Bullying is no longer just physical. The introduction of social networking sites such as Facebook and MySpace, and new communication tools such as text messaging and instant messaging has brought a new dimension to child protection issues and in particular bullying. These technologies are being abuse and used by children and young people to harass, intimidate and annoy on another. These can range from harmless to quite damaging and upsetting. There have been cases of teenagers committing suicide from being cyber bullied. The majority of the time these children do not seek help and so the problem continues to increase to the point where it becomes unbearable. Cyber bullying can be psychologically damaging and can take the form of nasty messages, emails and saying hurtful things on message boards, and even pretending to be someone else and/or accessing someone else’s account and causing trouble. When this behaviour is intense and repeated constantly, this is classified as bullying.
According to the Office for Internet Safety, Ireland, there are many different ways technology can be used for cyber bullying. This includes personal intimidation, impersonation, exclusion, personal humiliation, and false reporting. The reason why many children and teenagers do not get help is because they feel threatened that the bully will hurt them further if they do, and this can be particularly prominent throughout school environments. These technologies are spaces for young people to express themselves without the influence of adults, therefore adults and teachers can be unaware of cyber bullying.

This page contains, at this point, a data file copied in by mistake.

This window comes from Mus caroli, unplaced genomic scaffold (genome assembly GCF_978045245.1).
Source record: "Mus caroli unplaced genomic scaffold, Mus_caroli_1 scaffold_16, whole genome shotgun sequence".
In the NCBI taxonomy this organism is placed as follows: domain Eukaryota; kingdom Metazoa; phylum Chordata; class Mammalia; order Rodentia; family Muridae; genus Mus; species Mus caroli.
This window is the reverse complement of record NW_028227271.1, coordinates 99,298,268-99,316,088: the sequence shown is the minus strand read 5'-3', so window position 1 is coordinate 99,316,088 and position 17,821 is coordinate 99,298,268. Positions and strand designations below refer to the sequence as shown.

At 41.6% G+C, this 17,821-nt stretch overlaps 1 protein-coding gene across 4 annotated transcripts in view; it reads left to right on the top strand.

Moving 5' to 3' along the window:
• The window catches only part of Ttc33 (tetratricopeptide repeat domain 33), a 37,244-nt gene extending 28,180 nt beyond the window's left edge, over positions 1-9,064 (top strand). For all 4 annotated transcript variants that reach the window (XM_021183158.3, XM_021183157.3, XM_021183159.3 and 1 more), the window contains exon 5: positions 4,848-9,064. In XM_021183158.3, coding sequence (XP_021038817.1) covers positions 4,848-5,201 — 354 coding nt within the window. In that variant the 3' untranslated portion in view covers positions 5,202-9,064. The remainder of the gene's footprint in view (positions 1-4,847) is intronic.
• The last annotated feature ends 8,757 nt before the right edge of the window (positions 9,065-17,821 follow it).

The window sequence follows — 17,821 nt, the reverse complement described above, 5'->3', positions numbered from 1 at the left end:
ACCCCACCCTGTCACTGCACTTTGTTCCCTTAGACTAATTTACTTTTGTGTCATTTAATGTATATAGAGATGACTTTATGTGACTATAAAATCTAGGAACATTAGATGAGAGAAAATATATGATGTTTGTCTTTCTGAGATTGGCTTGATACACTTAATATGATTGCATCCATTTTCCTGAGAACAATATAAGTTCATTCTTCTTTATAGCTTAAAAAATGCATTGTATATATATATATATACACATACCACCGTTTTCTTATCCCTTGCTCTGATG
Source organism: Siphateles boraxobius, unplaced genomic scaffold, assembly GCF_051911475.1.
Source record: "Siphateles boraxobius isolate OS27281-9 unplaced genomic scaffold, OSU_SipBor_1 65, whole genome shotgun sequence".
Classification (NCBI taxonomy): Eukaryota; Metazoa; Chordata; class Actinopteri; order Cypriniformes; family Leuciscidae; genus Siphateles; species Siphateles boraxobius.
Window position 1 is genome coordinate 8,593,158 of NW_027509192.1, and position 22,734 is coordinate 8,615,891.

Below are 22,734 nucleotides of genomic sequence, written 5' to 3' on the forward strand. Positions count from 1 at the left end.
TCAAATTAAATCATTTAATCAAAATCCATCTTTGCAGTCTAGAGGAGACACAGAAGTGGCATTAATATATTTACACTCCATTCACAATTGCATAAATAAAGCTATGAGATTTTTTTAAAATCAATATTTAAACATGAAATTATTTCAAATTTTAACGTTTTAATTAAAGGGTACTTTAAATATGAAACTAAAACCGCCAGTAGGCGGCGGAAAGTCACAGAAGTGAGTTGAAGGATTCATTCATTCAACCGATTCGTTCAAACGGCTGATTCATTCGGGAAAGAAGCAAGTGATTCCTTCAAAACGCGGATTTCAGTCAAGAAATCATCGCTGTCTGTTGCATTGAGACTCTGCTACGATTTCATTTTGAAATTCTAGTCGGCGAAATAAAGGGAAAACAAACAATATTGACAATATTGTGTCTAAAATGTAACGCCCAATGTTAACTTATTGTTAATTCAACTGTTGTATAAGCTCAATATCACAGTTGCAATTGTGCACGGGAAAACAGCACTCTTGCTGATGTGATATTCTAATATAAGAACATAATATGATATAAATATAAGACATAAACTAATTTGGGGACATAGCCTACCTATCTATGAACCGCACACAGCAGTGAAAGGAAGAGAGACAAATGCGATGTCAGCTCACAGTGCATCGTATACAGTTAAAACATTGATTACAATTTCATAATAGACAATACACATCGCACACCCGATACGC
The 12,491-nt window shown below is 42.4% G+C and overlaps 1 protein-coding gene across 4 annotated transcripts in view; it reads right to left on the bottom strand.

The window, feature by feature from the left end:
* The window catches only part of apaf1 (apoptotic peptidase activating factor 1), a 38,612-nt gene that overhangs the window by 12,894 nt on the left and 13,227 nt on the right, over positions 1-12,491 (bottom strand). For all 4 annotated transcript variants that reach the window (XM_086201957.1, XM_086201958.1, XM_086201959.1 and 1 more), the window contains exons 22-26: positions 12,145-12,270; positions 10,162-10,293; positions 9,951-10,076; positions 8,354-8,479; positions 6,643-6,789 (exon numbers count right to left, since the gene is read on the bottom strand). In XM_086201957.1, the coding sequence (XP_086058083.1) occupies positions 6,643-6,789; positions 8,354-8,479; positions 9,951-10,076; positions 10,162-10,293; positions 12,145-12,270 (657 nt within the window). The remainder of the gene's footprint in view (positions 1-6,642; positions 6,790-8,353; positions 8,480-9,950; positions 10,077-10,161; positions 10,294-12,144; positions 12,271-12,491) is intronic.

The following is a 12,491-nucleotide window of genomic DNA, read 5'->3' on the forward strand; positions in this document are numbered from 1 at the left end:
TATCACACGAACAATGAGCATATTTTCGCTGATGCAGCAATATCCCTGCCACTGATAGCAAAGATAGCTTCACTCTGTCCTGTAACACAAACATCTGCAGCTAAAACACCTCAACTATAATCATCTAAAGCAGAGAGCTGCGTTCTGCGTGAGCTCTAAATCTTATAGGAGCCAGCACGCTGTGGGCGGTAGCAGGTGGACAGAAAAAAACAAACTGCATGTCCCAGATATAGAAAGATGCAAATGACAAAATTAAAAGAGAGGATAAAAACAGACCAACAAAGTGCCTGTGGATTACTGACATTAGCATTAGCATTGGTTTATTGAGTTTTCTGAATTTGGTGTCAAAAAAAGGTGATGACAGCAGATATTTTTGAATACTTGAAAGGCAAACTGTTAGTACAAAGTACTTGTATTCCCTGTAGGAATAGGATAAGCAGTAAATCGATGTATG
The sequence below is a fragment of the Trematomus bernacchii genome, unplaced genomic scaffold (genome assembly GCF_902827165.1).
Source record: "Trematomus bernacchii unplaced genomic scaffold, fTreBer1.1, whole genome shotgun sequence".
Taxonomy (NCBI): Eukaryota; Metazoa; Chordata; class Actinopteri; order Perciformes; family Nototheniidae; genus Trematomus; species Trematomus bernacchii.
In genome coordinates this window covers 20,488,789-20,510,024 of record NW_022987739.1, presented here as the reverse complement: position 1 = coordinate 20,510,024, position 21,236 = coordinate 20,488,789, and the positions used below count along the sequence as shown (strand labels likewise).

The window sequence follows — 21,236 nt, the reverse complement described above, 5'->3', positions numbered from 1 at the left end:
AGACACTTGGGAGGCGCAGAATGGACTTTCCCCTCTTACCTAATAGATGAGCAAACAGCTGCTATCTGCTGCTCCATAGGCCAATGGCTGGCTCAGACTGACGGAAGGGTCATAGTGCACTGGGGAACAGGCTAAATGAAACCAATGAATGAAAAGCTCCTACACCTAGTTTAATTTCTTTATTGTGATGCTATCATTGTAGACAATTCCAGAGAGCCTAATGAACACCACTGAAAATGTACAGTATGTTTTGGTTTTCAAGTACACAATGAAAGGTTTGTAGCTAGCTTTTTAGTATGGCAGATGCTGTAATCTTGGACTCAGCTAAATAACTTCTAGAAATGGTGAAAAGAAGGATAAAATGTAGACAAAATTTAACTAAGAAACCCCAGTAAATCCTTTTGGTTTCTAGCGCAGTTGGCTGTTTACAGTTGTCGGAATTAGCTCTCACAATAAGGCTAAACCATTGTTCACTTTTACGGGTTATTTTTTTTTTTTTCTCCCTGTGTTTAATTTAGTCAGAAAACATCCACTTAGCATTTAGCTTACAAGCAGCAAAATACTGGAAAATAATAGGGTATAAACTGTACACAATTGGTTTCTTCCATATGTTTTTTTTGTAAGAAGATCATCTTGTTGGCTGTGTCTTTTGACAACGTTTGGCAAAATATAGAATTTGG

Cyber Bullying can be stopped. Children and teenagers need to be made aware of cyber bullying and to tell an adult when they see it happening or if they get bullied themselves. It is imperative that the bullies be stopped. Teenage victims of cyber bullying in particular should be able to express their concerns with anyone who can do something about the issue. As cyber bullying does not just occur in school environments, parents need to be aware of their child’s activity on the internet and need to monitor signs of any bullying that may be occurring and help to stop it and prevent it for good.
Office for Internet Safety (2008). Get with it. Brunswick Press, Dublin.